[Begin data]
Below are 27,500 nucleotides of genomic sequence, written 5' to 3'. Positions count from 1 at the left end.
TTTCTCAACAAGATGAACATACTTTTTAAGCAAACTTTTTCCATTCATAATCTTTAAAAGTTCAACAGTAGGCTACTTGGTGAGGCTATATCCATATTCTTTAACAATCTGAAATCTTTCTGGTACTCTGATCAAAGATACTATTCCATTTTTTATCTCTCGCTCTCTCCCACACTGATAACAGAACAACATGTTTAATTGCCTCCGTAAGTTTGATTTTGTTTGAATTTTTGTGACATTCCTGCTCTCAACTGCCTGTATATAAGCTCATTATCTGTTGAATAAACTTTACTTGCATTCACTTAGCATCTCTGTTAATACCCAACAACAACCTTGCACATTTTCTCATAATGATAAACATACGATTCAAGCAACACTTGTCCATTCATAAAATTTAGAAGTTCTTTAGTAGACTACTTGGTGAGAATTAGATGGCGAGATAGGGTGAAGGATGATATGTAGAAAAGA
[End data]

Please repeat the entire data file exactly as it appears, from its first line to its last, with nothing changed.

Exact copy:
Below are 27,500 nucleotides of genomic sequence, written 5' to 3'. Positions count from 1 at the left end.
TTTCTCAACAAGATGAACATACTTTTTAAGCAAACTTTTTCCATTCATAATCTTTAAAAGTTCAACAGTAGGCTACTTGGTGAGGCTATATCCATATTCTTTAACAATCTGAAATCTTTCTGGTACTCTGATCAAAGATACTATTCCATTTTTTATCTCTCGCTCTCTCCCACACTGATAACAGAACAACATGTTTAATTGCCTCCGTAAGTTTGATTTTGTTTGAATTTTTGTGACATTCCTGCTCTCAACTGCCTGTATATAAGCTCATTATCTGTTGAATAAACTTTACTTGCATTCACTTAGCATCTCTGTTAATACCCAACAACAACCTTGCACATTTTCTCATAATGATAAACATACGATTCAAGCAACACTTGTCCATTCATAAAATTTAGAAGTTCTTTAGTAGACTACTTGGTGAGAATTAGATGGCGAGATAGGGTGAAGGATGATATGTAGAAAAGA